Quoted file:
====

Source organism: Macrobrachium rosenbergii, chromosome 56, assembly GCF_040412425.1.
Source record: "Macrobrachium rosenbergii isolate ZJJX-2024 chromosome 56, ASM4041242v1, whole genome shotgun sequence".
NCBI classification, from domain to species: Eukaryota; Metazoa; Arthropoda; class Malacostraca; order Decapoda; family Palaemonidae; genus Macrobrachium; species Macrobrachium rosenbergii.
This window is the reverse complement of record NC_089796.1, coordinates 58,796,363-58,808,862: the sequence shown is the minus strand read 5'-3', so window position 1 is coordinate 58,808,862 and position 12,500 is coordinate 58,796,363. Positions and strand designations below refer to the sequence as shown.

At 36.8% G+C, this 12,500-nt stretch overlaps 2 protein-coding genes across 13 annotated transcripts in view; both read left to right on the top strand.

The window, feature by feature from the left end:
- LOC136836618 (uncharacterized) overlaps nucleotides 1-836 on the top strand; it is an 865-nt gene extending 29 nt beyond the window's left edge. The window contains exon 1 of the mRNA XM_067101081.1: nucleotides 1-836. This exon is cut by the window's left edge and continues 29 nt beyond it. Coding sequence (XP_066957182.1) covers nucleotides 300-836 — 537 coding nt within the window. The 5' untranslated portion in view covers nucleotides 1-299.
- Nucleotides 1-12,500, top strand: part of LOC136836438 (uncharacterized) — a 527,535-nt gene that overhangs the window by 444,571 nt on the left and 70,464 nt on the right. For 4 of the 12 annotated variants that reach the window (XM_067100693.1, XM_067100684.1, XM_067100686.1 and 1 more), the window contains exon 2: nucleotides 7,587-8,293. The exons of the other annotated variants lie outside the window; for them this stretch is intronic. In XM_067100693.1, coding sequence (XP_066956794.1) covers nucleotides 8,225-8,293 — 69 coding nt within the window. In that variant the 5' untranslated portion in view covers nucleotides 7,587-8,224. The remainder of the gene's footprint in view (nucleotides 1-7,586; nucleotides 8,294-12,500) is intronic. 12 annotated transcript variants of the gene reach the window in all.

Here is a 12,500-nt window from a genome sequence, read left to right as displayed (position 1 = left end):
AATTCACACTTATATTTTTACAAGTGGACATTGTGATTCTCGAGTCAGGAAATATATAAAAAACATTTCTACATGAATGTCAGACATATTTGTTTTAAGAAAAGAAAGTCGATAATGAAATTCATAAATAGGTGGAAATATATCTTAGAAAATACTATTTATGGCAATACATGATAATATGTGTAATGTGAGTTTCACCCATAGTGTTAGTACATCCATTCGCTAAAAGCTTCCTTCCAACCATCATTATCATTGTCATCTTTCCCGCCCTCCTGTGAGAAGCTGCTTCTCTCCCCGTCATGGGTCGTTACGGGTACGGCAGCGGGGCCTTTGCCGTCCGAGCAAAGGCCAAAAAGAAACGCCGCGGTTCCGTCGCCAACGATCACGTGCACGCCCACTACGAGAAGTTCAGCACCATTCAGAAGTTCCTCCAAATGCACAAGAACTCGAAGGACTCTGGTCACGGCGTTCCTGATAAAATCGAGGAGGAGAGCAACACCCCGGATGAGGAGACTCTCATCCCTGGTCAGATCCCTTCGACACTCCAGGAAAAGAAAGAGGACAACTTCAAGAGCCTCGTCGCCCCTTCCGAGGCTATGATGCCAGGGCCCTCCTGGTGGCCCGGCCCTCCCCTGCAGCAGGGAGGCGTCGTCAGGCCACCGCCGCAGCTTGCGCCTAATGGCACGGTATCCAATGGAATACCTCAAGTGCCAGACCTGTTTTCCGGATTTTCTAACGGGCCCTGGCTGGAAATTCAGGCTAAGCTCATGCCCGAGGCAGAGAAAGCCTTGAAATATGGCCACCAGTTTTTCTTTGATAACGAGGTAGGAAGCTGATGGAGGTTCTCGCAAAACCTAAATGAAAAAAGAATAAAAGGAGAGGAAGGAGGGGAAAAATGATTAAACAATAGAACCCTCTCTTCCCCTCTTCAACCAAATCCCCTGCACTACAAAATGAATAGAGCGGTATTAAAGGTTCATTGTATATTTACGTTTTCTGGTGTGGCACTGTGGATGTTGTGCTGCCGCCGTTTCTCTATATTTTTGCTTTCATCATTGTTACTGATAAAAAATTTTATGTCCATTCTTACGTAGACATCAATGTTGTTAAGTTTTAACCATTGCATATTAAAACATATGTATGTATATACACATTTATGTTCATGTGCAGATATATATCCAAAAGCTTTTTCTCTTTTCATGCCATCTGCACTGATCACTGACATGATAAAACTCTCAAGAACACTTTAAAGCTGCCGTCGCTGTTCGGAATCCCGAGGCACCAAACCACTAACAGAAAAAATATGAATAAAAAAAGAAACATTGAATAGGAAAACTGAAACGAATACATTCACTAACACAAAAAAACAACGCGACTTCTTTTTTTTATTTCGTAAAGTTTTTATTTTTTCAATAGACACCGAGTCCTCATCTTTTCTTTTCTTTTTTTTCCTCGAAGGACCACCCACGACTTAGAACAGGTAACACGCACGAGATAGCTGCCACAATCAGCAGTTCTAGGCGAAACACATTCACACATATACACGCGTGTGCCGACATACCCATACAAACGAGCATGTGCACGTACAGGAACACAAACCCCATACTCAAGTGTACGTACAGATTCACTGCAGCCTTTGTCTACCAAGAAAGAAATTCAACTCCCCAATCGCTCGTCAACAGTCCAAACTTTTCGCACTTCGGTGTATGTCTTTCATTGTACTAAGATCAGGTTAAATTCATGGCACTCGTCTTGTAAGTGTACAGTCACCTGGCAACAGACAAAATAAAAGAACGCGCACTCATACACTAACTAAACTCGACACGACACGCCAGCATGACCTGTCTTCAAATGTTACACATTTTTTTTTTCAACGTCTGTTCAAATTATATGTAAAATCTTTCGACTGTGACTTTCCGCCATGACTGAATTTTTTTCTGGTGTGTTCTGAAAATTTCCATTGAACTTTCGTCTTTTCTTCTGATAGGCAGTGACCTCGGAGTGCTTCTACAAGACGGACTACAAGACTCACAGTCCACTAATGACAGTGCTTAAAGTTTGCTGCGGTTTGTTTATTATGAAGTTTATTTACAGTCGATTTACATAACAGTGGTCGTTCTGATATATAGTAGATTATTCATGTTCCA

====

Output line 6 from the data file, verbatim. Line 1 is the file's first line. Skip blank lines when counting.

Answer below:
The window, feature by feature from the left end: